by Amy Keller
Bioscience /Medical Technologies
» Fueled by research activity at the University of Florida, Gainesville/Alachua is home to the largest cluster of biotech companies in the state. More than 80% of the 1,100 people employed at Progress Corporate Park in Alachua work at startup companies that resulted from technology developed at UF. Tenants include major companies like RTI Surgical (previously called RTI Biologics), which provides biologic, metal and synthetic implants for surgery, and Banyan Biomarkers, another UF startup that is developing a diagnostic blood test for traumatic brain injuries. Another tenant, Nanotherapeutics, recently received a contract from the Defense Department, valued at up to $358 million over 10 years, to develop manufacturing processes for drugs to protect members of the military from chemical, biological, radiological and nuclear attacks. Also housed there is UF’s Sid Martin Biotechnology Incubator, named 2013 international incubator of the year by the National Business Incubation Association and 2013 World’s Best University Biotechnology Incubator by the Sweden-based research group UBI. Since 1995, companies at the incubator have attracted more than $1 billion in investments, contracts and grants.
Gainesville’s biotech cluster has spurred a growing niche of companies specializing in regenerative health technologies. NovaBone, a Jacksonville-based company that makes synthetic bone graft substitutes, operates manufacturing and research and development facilities in Alachua and Gainesville. AxoGen, a licensee of UF technology and tenant of the incubator that provides surgeons with solutions to repair and regenerate peripheral nerves, went public in 2011 after a merger with the Texas-based LecTec and received $21 million last year from PDL BioPharma. The company’s technologies have helped wounded soldiers injured in Iraq and Afghanistan. Applied Genetic Technologies, which is developing gene therapy products to treat rare retinal diseases causing blindness, last year received $37.5 million to advance its research in that area. UF’s Center for Excellence for Regenerative Health Biotechnology, located at Progress Corporate Park, operates a biopharmaceutical manufacturing and testing facility called Florida Biologix that helps transform products discovered in the lab into medicines suitable for clinical trials.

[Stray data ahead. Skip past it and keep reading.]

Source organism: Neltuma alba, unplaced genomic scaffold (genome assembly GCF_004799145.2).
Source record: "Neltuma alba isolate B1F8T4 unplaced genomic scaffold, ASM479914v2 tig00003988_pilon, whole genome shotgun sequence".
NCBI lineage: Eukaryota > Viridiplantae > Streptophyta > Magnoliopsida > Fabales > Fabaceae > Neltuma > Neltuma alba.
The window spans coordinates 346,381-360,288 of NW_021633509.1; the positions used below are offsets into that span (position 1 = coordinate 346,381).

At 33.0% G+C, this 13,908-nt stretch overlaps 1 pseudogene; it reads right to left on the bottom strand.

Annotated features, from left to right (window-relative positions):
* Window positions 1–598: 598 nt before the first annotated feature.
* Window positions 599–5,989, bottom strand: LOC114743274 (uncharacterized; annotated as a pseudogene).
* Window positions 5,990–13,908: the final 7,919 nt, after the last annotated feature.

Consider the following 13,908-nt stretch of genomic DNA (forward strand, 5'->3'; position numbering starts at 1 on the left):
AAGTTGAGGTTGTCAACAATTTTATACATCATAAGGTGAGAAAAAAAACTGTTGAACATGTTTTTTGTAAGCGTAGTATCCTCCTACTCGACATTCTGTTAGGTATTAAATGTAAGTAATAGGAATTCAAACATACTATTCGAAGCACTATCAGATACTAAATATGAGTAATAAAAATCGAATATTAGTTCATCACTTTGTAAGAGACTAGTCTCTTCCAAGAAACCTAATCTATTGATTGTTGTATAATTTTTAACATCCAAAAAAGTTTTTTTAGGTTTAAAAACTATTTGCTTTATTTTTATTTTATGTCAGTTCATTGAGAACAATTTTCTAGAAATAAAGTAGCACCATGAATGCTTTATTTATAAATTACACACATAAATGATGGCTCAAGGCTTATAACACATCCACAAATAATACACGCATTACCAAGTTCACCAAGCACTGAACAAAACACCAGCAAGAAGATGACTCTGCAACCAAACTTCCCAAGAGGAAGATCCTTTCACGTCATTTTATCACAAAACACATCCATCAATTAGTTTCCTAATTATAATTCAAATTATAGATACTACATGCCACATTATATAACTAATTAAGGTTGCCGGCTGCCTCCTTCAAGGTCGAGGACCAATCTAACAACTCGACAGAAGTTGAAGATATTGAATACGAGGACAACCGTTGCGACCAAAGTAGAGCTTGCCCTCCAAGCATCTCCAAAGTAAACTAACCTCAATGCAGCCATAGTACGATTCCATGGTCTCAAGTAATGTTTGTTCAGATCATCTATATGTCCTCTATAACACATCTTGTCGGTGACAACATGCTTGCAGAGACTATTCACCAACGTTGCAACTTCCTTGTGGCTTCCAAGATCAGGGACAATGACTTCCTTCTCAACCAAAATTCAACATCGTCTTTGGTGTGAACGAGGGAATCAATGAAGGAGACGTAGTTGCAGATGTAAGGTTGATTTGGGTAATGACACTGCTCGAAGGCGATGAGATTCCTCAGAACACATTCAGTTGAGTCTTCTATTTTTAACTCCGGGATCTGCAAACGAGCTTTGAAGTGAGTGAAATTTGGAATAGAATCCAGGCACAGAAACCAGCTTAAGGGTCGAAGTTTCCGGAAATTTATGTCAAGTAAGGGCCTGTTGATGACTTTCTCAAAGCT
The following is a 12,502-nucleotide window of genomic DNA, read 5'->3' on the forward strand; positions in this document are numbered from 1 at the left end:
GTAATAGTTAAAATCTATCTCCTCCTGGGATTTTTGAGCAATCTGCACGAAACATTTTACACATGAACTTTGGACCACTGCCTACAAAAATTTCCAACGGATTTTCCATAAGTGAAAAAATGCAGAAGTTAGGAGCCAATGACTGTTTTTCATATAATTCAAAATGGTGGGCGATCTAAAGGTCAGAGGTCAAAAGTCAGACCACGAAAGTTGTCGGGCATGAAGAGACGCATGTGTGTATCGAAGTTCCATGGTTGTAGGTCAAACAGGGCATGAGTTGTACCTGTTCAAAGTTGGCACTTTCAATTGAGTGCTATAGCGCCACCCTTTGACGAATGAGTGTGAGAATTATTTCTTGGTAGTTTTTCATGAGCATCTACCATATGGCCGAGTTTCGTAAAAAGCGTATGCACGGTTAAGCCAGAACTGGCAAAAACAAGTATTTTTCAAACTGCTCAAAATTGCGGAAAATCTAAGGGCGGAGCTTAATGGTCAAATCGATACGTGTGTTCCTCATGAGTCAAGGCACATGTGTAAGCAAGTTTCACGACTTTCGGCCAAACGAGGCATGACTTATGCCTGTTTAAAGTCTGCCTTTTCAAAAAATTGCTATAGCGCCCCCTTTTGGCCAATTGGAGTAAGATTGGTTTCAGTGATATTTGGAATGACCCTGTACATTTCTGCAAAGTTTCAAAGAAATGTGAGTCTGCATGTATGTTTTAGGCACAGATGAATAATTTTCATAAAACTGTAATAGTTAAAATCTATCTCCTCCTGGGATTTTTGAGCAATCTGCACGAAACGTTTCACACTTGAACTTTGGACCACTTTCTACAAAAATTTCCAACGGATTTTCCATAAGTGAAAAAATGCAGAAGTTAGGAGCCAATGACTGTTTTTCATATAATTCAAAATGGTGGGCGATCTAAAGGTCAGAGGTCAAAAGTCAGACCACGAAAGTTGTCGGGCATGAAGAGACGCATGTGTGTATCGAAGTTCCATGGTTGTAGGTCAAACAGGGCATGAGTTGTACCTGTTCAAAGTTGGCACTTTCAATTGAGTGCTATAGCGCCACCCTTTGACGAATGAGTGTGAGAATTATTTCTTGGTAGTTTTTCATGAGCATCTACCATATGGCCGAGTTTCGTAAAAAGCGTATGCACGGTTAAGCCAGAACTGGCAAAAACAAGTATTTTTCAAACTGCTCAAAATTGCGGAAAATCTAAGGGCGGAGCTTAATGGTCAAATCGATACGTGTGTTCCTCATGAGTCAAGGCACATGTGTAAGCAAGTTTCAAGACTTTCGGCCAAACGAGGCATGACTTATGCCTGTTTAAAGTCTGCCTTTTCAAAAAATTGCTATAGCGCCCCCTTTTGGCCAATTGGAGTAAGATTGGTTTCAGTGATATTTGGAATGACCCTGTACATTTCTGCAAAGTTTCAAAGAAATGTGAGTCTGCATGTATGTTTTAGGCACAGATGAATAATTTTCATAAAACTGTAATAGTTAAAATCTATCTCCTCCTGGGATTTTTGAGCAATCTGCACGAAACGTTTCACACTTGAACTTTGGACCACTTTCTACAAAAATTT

» UF’s College of Engineering has made the region a magnet for major companies reliant on IT talent. Mindtree, an India-based global IT solutions company with annual revenue of more than $400 million, opened an office in Gainesville last year and plans to hire about 400 over the next few years. Mobiquity, a $20-million Massachussetts-based mobile application developer, announced in April it is expanding into Gainesville and will hire around 260 employees over the next three years. Earlier this year, Sears selected Gainesville as the site for its new Technology Undergraduate Educational Partnership, which will provide UF undergrads the opportunity to get an internship with a Fortune 500 company focused on software development. The city is also brimming with successful home-grown startups like Grooveshark, an online music streaming service; Trendy Entertainment, an independent video game development studio; RegisterPatient, a provider of web-based patient registration and scheduling systems; and RoomSync, a roommate matching software service. In May, UF unveiled the state’s most powerful supercomputer. With a peak speed of 150 trillion calculations per second, the Dell machine, which has been dubbed the “HiPerGator,” will slash the time it takes for immunologists to identify safe drugs from one month to just eight hours and allow university researchers to more effectively compete for grants for major projects that require intensive computing. The $3.4-million supercomputer already helped the university land an $8-million federal grant from the National Nuclear Security Administration to conduct high-performance simulations and computer modeling that will help in weather, medicine and geological situations.